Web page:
Q: The Iowa Cubs are famous for their autographed ball giveaway. Does the tradition continue in 2011?

A. It will be on Monday, August 22 this year. It is a huge undertaking to get all of those balls signed, stored, bagged, and distributed. It is one of the most labor intensive projects that we do for one promotion all year.

To learn more about Iowa Cubs promotions and tickets, go to http://www.iowacubs.com/.

Coming Wednesday: Who’s the next nine Tom has written to?

Sharing Airtime With Royals Hall of Fame Broadcaster Denny Matthews

Iowa Cubs broadcaster Randy Wehofer found life announcing for a Royals affiliate had one major perk:

Guest shots in the Kansas City broadcast booth!

More than once, Wehofer shared airtime with the Royals broadcast team. He wrote to share his experiences broadcasting from major league venues:

“Denny Matthews, and everyone with the Kansas City Royals, was extremely nice to me. Denny offered me some nice compliments both on and off the air. But for being in broadcasting, he is a man of few words off the air. He was gracious and welcoming and that’s all I could have hoped for. Ryan Lefebvre and Fred White have served more in a mentoring role for me over the years and I appreciate their help. Most of all, I have a lot of confidence knowing I’ve sat in the booth for a real major league game next to a Hall of Fame broadcaster and he told me that I did a good job.”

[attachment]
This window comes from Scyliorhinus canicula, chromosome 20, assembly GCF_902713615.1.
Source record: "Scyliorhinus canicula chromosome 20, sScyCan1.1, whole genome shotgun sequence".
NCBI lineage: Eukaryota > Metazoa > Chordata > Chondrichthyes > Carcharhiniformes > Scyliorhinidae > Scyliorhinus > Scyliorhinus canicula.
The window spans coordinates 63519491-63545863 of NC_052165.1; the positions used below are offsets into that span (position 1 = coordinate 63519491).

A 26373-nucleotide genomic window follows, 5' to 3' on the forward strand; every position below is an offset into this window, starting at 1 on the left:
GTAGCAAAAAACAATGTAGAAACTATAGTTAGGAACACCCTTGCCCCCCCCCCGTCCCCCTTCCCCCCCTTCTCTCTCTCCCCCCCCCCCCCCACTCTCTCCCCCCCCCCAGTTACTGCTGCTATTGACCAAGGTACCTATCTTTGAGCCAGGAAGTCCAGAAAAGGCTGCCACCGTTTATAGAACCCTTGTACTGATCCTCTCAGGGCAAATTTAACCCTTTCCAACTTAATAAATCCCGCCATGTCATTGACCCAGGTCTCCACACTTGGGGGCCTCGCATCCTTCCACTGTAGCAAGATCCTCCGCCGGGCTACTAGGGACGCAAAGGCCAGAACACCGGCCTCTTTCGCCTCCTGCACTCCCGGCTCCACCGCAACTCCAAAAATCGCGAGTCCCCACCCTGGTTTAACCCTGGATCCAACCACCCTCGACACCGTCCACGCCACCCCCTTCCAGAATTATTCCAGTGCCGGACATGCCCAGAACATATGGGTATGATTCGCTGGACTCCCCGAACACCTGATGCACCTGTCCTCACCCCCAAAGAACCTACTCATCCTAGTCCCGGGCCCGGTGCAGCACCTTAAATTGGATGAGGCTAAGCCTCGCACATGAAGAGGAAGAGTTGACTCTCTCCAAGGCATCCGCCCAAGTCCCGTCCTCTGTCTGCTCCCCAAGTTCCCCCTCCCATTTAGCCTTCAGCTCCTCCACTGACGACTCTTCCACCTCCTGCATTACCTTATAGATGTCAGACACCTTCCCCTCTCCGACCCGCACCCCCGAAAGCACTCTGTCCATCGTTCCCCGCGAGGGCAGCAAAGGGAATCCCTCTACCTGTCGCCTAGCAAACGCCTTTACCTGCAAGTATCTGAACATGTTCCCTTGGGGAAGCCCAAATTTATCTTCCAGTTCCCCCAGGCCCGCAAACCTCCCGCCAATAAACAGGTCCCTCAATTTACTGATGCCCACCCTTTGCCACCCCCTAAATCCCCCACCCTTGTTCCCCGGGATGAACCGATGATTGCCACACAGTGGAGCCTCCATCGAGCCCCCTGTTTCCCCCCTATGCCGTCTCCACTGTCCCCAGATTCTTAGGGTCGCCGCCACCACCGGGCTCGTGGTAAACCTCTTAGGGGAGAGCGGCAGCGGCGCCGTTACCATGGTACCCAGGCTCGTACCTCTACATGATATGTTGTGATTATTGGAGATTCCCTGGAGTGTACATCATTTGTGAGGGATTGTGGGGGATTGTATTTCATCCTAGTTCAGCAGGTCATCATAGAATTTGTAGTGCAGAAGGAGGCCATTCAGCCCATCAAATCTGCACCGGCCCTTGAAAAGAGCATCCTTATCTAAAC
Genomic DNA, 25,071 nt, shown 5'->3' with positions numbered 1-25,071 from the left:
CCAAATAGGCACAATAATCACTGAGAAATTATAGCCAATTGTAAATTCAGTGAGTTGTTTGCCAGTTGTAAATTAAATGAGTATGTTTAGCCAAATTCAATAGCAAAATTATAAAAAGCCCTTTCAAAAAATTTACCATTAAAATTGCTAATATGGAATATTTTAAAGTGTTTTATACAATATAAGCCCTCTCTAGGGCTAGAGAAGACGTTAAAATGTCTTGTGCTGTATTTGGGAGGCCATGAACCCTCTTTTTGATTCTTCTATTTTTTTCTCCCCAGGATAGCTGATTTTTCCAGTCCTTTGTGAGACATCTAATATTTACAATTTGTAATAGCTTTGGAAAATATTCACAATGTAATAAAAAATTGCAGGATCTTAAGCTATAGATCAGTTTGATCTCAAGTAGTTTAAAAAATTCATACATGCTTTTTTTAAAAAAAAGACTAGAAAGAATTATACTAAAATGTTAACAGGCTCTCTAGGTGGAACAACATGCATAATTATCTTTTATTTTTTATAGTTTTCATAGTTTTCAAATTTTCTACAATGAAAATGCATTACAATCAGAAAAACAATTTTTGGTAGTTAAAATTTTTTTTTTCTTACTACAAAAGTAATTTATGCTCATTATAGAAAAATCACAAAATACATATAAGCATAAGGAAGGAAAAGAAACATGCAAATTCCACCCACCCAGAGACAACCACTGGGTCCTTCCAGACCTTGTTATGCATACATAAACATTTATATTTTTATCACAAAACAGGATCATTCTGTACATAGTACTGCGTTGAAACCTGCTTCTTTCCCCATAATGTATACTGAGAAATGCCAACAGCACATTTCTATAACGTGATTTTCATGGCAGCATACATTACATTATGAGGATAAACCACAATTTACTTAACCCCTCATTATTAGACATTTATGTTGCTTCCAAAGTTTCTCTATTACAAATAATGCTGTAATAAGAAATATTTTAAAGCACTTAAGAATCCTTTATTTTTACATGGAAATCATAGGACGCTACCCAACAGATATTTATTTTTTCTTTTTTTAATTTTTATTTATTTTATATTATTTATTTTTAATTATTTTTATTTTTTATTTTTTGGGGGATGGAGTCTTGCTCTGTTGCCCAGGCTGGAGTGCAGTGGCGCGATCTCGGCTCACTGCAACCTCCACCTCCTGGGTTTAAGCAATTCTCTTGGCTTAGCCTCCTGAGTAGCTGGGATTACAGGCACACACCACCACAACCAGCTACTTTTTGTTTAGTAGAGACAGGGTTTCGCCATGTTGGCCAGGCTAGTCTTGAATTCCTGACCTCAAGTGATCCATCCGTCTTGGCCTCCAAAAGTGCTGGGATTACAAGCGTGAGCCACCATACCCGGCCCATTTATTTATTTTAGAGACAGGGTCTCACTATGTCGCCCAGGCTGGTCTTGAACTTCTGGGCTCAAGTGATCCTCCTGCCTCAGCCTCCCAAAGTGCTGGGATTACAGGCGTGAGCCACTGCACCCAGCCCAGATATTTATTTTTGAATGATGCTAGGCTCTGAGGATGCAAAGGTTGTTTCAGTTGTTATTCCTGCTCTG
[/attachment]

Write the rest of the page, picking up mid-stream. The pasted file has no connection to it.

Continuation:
Wehofer broadcast from Wrigley Field in 2009, when his I-Cubs played a PCL game there.

“The trip to Wrigley was a great experience, especially for a guy who grew up in Chicago going to games there as a kid. I always thought Wrigley Field was the biggest place in the world growing up. But going back after all these years and visiting so many other parks, my biggest impression was to realize how “small” and quaint Wrigley is and why it earns the nickname “The Friendly Confines.”

Lastly, I wanted to ask a radio broadcaster: do you get tired of being a voice without a face? Don’t you want your own baseball card?

“I was part of a staff group picture that was on a card in our team set my first year in 1999 in Burlington. It’s fairly obscure. The most recognition I’ve received comes from being invited to be the emcee for the annual awards banquet at the winter meeting twice in the last four years. Over 2,000 people from both major and minor league baseball and national media members attend that event. I’ve also made a few presentations at the minor league baseball promotional seminar. Those events have given me the chance to meet a lot of people and let many in this business get to know me. I’ve really enjoyed those opportunities.”

I wish Randy Wehofer many more seasons of opportunities. He enjoys them all.